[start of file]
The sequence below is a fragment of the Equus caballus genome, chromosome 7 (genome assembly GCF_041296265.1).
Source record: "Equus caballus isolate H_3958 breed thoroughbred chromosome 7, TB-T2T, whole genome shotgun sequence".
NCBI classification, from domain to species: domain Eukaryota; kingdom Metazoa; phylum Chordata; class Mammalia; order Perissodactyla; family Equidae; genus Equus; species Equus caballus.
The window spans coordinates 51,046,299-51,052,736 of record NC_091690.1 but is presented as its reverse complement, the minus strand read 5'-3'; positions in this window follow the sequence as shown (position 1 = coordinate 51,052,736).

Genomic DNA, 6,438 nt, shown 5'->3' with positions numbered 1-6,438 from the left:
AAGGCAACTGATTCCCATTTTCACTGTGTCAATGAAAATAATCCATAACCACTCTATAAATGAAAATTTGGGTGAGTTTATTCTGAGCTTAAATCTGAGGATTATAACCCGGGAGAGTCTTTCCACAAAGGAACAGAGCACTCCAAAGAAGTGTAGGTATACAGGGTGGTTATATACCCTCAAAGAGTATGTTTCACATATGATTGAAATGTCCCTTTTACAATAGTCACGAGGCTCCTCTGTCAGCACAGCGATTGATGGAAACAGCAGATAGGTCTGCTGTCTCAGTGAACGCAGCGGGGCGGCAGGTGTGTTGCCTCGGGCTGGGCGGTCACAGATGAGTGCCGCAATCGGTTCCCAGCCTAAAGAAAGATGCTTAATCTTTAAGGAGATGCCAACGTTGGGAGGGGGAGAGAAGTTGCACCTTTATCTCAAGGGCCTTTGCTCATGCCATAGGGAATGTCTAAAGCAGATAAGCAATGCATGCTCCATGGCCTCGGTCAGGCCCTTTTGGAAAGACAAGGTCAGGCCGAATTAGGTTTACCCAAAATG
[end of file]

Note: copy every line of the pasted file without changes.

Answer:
The sequence below is a fragment of the Equus caballus genome, chromosome 7 (genome assembly GCF_041296265.1).
Source record: "Equus caballus isolate H_3958 breed thoroughbred chromosome 7, TB-T2T, whole genome shotgun sequence".
NCBI classification, from domain to species: domain Eukaryota; kingdom Metazoa; phylum Chordata; class Mammalia; order Perissodactyla; family Equidae; genus Equus; species Equus caballus.
The window spans coordinates 51,046,299-51,052,736 of record NC_091690.1 but is presented as its reverse complement, the minus strand read 5'-3'; positions in this window follow the sequence as shown (position 1 = coordinate 51,052,736).

Genomic DNA, 6,438 nt, shown 5'->3' with positions numbered 1-6,438 from the left:
AAGGCAACTGATTCCCATTTTCACTGTGTCAATGAAAATAATCCATAACCACTCTATAAATGAAAATTTGGGTGAGTTTATTCTGAGCTTAAATCTGAGGATTATAACCCGGGAGAGTCTTTCCACAAAGGAACAGAGCACTCCAAAGAAGTGTAGGTATACAGGGTGGTTATATACCCTCAAAGAGTATGTTTCACATATGATTGAAATGTCCCTTTTACAATAGTCACGAGGCTCCTCTGTCAGCACAGCGATTGATGGAAACAGCAGATAGGTCTGCTGTCTCAGTGAACGCAGCGGGGCGGCAGGTGTGTTGCCTCGGGCTGGGCGGTCACAGATGAGTGCCGCAATCGGTTCCCAGCCTAAAGAAAGATGCTTAATCTTTAAGGAGATGCCAACGTTGGGAGGGGGAGAGAAGTTGCACCTTTATCTCAAGGGCCTTTGCTCATGCCATAGGGAATGTCTAAAGCAGATAAGCAATGCATGCTCCATGGCCTCGGTCAGGCCCTTTTGGAAAGACAAGGTCAGGCCGAATTAGGTTTACCCAAAATG